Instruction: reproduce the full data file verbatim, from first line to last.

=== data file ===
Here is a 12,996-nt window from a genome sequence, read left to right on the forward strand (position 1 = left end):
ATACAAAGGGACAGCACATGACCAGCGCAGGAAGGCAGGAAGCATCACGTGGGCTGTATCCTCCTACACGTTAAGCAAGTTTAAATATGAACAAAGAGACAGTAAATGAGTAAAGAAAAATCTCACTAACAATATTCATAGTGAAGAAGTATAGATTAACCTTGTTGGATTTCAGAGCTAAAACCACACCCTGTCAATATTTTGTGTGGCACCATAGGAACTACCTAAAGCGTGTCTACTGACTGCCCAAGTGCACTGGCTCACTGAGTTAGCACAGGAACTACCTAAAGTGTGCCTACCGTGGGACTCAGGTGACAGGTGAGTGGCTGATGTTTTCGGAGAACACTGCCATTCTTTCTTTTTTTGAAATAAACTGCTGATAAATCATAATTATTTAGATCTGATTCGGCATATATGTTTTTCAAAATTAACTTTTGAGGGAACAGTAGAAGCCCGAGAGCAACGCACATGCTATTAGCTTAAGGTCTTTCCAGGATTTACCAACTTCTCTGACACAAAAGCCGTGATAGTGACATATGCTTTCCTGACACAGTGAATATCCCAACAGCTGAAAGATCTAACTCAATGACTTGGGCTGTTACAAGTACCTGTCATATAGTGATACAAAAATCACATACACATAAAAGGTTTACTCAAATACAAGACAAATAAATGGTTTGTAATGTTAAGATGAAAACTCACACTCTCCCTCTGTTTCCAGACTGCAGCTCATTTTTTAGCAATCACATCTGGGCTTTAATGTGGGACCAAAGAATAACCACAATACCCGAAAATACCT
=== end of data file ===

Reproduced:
Here is a 12,996-nt window from a genome sequence, read left to right on the forward strand (position 1 = left end):
ATACAAAGGGACAGCACATGACCAGCGCAGGAAGGCAGGAAGCATCACGTGGGCTGTATCCTCCTACACGTTAAGCAAGTTTAAATATGAACAAAGAGACAGTAAATGAGTAAAGAAAAATCTCACTAACAATATTCATAGTGAAGAAGTATAGATTAACCTTGTTGGATTTCAGAGCTAAAACCACACCCTGTCAATATTTTGTGTGGCACCATAGGAACTACCTAAAGCGTGTCTACTGACTGCCCAAGTGCACTGGCTCACTGAGTTAGCACAGGAACTACCTAAAGTGTGCCTACCGTGGGACTCAGGTGACAGGTGAGTGGCTGATGTTTTCGGAGAACACTGCCATTCTTTCTTTTTTTGAAATAAACTGCTGATAAATCATAATTATTTAGATCTGATTCGGCATATATGTTTTTCAAAATTAACTTTTGAGGGAACAGTAGAAGCCCGAGAGCAACGCACATGCTATTAGCTTAAGGTCTTTCCAGGATTTACCAACTTCTCTGACACAAAAGCCGTGATAGTGACATATGCTTTCCTGACACAGTGAATATCCCAACAGCTGAAAGATCTAACTCAATGACTTGGGCTGTTACAAGTACCTGTCATATAGTGATACAAAAATCACATACACATAAAAGGTTTACTCAAATACAAGACAAATAAATGGTTTGTAATGTTAAGATGAAAACTCACACTCTCCCTCTGTTTCCAGACTGCAGCTCATTTTTTAGCAATCACATCTGGGCTTTAATGTGGGACCAAAGAATAACCACAATACCCGAAAATACCT